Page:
How to Avoid Holiday Spending Stress
Thankfully, there is more and more evidence that our economy is slowly recovering. For example, according to comScore, online Black Friday sales alone increased 26 percent from last year, coming in at a whopping $1.042 billion.
While rising consumer confidence and spending is good news for all of us, it’s important to employ a healthy dose of common sense during the holiday shopping season. The spirit of giving, combined with a potential newfound comfort level about your finances, is a wonderful and powerful motivator, but you don’t want to start the New Year with unnecessary debt and money stress.
With some simple planning, however, you can make the most of holiday gift giving and protect your financial health at the same time. Consider these great tips from the American Bankers Association:
Develop a budget. Before you start shopping, develop a realistic budget. Consider your income, subtract your normal monthly expenses, and then add any savings to whatever cash is left over. Don’t forget costs beyond gifts, like postage, gift wrap, decorations, greeting cards, food, travel and charitable contributions.
Make a list and check it twice. Keep your gift list limited to family and close friends, noting how much you want to spend on each. In most cases, others will appreciate not having to reciprocate with a gift.
Spend carefully. Avoid shopping while rushed or under pressure, which can lead to hasty decisions and overspending. Make sure to comparison shop online first, or download an app that lets you compare prices before you head to the cash register.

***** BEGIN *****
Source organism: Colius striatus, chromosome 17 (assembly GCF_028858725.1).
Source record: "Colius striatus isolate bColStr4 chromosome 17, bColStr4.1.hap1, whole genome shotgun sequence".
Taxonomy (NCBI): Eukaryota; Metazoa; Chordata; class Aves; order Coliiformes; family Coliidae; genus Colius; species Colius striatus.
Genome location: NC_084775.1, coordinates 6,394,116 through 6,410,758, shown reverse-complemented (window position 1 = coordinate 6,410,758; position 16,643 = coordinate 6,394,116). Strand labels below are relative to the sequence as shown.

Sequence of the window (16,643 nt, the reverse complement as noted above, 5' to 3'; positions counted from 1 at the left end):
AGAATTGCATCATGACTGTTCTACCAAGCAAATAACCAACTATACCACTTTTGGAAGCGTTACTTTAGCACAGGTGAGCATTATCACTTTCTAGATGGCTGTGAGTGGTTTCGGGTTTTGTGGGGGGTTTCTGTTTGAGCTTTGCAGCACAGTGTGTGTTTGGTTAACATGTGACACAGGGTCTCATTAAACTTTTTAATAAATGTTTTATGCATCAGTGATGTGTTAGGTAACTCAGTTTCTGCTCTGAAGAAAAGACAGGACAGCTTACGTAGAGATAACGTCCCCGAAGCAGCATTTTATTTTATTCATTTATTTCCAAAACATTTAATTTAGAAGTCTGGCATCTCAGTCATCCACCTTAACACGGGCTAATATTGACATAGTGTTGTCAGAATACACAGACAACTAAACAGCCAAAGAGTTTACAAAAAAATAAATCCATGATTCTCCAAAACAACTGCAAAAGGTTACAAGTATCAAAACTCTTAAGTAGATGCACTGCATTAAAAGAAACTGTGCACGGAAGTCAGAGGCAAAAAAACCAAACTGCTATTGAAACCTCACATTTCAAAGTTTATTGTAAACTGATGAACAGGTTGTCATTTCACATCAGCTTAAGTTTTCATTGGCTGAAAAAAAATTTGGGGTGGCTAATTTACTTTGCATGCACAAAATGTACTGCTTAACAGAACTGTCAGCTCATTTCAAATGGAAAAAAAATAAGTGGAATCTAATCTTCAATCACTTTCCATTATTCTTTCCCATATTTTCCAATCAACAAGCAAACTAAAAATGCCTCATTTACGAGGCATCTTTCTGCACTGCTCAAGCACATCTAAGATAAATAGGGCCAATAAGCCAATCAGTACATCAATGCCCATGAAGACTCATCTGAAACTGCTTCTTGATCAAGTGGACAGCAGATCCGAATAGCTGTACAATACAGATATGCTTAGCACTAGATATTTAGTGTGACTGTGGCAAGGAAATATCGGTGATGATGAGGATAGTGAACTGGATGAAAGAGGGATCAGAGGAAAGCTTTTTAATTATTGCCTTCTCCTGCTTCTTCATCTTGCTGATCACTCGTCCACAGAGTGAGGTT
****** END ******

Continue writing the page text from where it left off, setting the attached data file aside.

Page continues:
Avoid traps. Finding a spectacular sale on something you’ve been wanting can easily throw you off course. Stay strong and stick to your budget. And don’t apply for store credit cards you don’t need just to get a one-time discount.
Use credit wisely. Limit the use of credit for holiday spending. If you must use credit, use only one card, preferably the one with the lowest interest rate, and leave the rest at home. Pick a date when you can pay off your holiday credit card bills, and commit to paying off the balance by that time. Be sure to check statements for unauthorized charges and report them immediately.
Save your receipts. Not only will you need them for possible returns, you’ll need them to keep track of what you’ve spent and to compare with your credit card statement. Knowing how much you spent will help you plan for next year, too.
Be creative. Consider simple, hand-made gifts instead of store-bought ones. Send greeting cards or handwritten notes of appreciation for those outside of your list. Remember, home-baked goods and simple hand-made gifts are what truly exemplify the spirit of the season.